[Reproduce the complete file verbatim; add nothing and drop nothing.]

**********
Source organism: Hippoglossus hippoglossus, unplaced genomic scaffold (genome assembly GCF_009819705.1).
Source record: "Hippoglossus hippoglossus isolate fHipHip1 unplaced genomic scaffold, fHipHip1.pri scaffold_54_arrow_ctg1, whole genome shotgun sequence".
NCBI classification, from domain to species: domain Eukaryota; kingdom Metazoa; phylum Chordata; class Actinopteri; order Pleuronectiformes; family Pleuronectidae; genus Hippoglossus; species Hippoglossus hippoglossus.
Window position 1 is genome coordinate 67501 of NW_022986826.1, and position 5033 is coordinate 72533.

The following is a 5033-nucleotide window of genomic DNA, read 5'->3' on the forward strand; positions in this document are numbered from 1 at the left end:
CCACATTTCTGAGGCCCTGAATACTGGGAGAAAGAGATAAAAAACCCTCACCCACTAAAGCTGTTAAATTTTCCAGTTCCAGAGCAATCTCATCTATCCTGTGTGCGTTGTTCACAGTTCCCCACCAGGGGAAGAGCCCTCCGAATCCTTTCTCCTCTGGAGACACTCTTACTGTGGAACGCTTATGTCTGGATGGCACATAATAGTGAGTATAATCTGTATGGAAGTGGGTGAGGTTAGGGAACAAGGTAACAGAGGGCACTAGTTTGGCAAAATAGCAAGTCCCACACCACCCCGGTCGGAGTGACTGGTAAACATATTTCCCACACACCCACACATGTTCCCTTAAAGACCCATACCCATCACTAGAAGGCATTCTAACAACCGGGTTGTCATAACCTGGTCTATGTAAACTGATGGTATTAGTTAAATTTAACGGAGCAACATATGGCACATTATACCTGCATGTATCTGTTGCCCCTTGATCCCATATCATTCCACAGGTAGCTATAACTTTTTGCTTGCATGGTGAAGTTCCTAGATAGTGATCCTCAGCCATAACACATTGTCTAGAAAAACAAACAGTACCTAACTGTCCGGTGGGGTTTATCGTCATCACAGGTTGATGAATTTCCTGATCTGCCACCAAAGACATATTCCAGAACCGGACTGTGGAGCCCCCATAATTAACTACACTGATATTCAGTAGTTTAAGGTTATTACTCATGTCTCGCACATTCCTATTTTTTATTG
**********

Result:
Source organism: Hippoglossus hippoglossus, unplaced genomic scaffold (genome assembly GCF_009819705.1).
Source record: "Hippoglossus hippoglossus isolate fHipHip1 unplaced genomic scaffold, fHipHip1.pri scaffold_54_arrow_ctg1, whole genome shotgun sequence".
NCBI classification, from domain to species: domain Eukaryota; kingdom Metazoa; phylum Chordata; class Actinopteri; order Pleuronectiformes; family Pleuronectidae; genus Hippoglossus; species Hippoglossus hippoglossus.
Window position 1 is genome coordinate 67501 of NW_022986826.1, and position 5033 is coordinate 72533.

The following is a 5033-nucleotide window of genomic DNA, read 5'->3' on the forward strand; positions in this document are numbered from 1 at the left end:
CCACATTTCTGAGGCCCTGAATACTGGGAGAAAGAGATAAAAAACCCTCACCCACTAAAGCTGTTAAATTTTCCAGTTCCAGAGCAATCTCATCTATCCTGTGTGCGTTGTTCACAGTTCCCCACCAGGGGAAGAGCCCTCCGAATCCTTTCTCCTCTGGAGACACTCTTACTGTGGAACGCTTATGTCTGGATGGCACATAATAGTGAGTATAATCTGTATGGAAGTGGGTGAGGTTAGGGAACAAGGTAACAGAGGGCACTAGTTTGGCAAAATAGCAAGTCCCACACCACCCCGGTCGGAGTGACTGGTAAACATATTTCCCACACACCCACACATGTTCCCTTAAAGACCCATACCCATCACTAGAAGGCATTCTAACAACCGGGTTGTCATAACCTGGTCTATGTAAACTGATGGTATTAGTTAAATTTAACGGAGCAACATATGGCACATTATACCTGCATGTATCTGTTGCCCCTTGATCCCATATCATTCCACAGGTAGCTATAACTTTTTGCTTGCATGGTGAAGTTCCTAGATAGTGATCCTCAGCCATAACACATTGTCTAGAAAAACAAACAGTACCTAACTGTCCGGTGGGGTTTATCGTCATCACAGGTTGATGAATTTCCTGATCTGCCACCAAAGACATATTCCAGAACCGGACTGTGGAGCCCCCATAATTAACTACACTGATATTCAGTAGTTTAAGGTTATTACTCATGTCTCGCACATTCCTATTTTTTATTG